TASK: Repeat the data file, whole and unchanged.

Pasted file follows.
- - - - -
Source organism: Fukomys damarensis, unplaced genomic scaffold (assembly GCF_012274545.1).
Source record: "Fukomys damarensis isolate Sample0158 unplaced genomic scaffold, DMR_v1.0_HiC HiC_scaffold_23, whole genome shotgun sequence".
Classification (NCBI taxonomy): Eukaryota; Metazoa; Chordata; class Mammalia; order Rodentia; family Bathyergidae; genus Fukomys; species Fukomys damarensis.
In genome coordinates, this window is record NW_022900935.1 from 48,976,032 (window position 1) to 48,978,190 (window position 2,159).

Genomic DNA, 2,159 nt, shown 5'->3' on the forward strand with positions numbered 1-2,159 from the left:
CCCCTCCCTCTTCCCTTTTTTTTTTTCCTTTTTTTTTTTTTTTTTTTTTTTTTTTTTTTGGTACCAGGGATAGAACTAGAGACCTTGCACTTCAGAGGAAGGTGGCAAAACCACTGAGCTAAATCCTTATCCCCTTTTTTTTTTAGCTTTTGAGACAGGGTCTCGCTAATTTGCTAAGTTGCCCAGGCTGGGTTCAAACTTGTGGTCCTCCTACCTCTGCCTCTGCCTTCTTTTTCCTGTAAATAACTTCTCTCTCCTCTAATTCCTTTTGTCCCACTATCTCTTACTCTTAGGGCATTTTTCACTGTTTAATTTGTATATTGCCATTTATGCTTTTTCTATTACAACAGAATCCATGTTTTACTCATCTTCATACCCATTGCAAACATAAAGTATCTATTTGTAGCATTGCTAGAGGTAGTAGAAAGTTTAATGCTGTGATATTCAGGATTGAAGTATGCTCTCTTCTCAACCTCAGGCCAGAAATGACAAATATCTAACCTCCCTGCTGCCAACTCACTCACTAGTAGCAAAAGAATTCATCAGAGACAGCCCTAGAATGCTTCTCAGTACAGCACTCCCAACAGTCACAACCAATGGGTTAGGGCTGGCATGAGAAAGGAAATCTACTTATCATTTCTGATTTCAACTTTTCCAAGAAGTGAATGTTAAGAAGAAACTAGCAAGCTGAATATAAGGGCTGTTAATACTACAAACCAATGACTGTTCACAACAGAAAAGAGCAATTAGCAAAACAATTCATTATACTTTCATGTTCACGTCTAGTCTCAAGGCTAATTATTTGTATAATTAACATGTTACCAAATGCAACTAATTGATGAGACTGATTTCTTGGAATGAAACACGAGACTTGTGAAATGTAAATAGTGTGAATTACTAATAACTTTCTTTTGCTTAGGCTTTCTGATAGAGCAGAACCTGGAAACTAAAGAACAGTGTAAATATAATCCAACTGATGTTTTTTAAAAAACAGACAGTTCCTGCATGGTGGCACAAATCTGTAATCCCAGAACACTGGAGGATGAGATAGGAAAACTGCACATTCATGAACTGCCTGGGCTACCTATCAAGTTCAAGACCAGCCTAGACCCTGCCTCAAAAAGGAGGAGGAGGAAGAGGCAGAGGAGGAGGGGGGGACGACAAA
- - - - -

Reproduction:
Source organism: Fukomys damarensis, unplaced genomic scaffold (assembly GCF_012274545.1).
Source record: "Fukomys damarensis isolate Sample0158 unplaced genomic scaffold, DMR_v1.0_HiC HiC_scaffold_23, whole genome shotgun sequence".
Classification (NCBI taxonomy): Eukaryota; Metazoa; Chordata; class Mammalia; order Rodentia; family Bathyergidae; genus Fukomys; species Fukomys damarensis.
In genome coordinates, this window is record NW_022900935.1 from 48,976,032 (window position 1) to 48,978,190 (window position 2,159).

Genomic DNA, 2,159 nt, shown 5'->3' on the forward strand with positions numbered 1-2,159 from the left:
CCCCTCCCTCTTCCCTTTTTTTTTTTCCTTTTTTTTTTTTTTTTTTTTTTTTTTTTTTTGGTACCAGGGATAGAACTAGAGACCTTGCACTTCAGAGGAAGGTGGCAAAACCACTGAGCTAAATCCTTATCCCCTTTTTTTTTTAGCTTTTGAGACAGGGTCTCGCTAATTTGCTAAGTTGCCCAGGCTGGGTTCAAACTTGTGGTCCTCCTACCTCTGCCTCTGCCTTCTTTTTCCTGTAAATAACTTCTCTCTCCTCTAATTCCTTTTGTCCCACTATCTCTTACTCTTAGGGCATTTTTCACTGTTTAATTTGTATATTGCCATTTATGCTTTTTCTATTACAACAGAATCCATGTTTTACTCATCTTCATACCCATTGCAAACATAAAGTATCTATTTGTAGCATTGCTAGAGGTAGTAGAAAGTTTAATGCTGTGATATTCAGGATTGAAGTATGCTCTCTTCTCAACCTCAGGCCAGAAATGACAAATATCTAACCTCCCTGCTGCCAACTCACTCACTAGTAGCAAAAGAATTCATCAGAGACAGCCCTAGAATGCTTCTCAGTACAGCACTCCCAACAGTCACAACCAATGGGTTAGGGCTGGCATGAGAAAGGAAATCTACTTATCATTTCTGATTTCAACTTTTCCAAGAAGTGAATGTTAAGAAGAAACTAGCAAGCTGAATATAAGGGCTGTTAATACTACAAACCAATGACTGTTCACAACAGAAAAGAGCAATTAGCAAAACAATTCATTATACTTTCATGTTCACGTCTAGTCTCAAGGCTAATTATTTGTATAATTAACATGTTACCAAATGCAACTAATTGATGAGACTGATTTCTTGGAATGAAACACGAGACTTGTGAAATGTAAATAGTGTGAATTACTAATAACTTTCTTTTGCTTAGGCTTTCTGATAGAGCAGAACCTGGAAACTAAAGAACAGTGTAAATATAATCCAACTGATGTTTTTTAAAAAACAGACAGTTCCTGCATGGTGGCACAAATCTGTAATCCCAGAACACTGGAGGATGAGATAGGAAAACTGCACATTCATGAACTGCCTGGGCTACCTATCAAGTTCAAGACCAGCCTAGACCCTGCCTCAAAAAGGAGGAGGAGGAAGAGGCAGAGGAGGAGGGGGGGACGACAAA